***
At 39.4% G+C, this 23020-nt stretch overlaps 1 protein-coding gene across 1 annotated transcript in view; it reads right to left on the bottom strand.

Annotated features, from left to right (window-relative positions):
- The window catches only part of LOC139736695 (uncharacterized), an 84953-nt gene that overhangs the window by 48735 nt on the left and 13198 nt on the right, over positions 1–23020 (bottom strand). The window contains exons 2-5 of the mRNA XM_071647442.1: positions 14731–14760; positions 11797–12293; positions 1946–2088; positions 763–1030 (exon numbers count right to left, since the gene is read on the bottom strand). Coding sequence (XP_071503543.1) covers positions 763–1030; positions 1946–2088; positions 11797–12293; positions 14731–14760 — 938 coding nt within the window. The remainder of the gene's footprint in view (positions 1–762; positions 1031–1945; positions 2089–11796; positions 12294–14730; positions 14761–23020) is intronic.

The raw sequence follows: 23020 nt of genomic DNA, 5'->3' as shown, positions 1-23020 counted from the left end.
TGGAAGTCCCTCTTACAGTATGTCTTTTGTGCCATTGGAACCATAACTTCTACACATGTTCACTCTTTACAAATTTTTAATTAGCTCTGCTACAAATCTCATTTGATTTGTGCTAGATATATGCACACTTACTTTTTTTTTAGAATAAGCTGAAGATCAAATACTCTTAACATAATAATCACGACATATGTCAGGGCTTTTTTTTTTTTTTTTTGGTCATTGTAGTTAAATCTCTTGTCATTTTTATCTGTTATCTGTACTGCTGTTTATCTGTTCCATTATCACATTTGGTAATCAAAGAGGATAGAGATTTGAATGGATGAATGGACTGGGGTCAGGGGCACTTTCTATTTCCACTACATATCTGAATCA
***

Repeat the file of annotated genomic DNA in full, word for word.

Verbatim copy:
At 39.4% G+C, this 23020-nt stretch overlaps 1 protein-coding gene across 1 annotated transcript in view; it reads right to left on the bottom strand.

Annotated features, from left to right (window-relative positions):
- The window catches only part of LOC139736695 (uncharacterized), an 84953-nt gene that overhangs the window by 48735 nt on the left and 13198 nt on the right, over positions 1–23020 (bottom strand). The window contains exons 2-5 of the mRNA XM_071647442.1: positions 14731–14760; positions 11797–12293; positions 1946–2088; positions 763–1030 (exon numbers count right to left, since the gene is read on the bottom strand). Coding sequence (XP_071503543.1) covers positions 763–1030; positions 1946–2088; positions 11797–12293; positions 14731–14760 — 938 coding nt within the window. The remainder of the gene's footprint in view (positions 1–762; positions 1031–1945; positions 2089–11796; positions 12294–14730; positions 14761–23020) is intronic.

The raw sequence follows: 23020 nt of genomic DNA, 5'->3' as shown, positions 1-23020 counted from the left end.
TGGAAGTCCCTCTTACAGTATGTCTTTTGTGCCATTGGAACCATAACTTCTACACATGTTCACTCTTTACAAATTTTTAATTAGCTCTGCTACAAATCTCATTTGATTTGTGCTAGATATATGCACACTTACTTTTTTTTTAGAATAAGCTGAAGATCAAATACTCTTAACATAATAATCACGACATATGTCAGGGCTTTTTTTTTTTTTTTTTGGTCATTGTAGTTAAATCTCTTGTCATTTTTATCTGTTATCTGTACTGCTGTTTATCTGTTCCATTATCACATTTGGTAATCAAAGAGGATAGAGATTTGAATGGATGAATGGACTGGGGTCAGGGGCACTTTCTATTTCCACTACATATCTGAATCA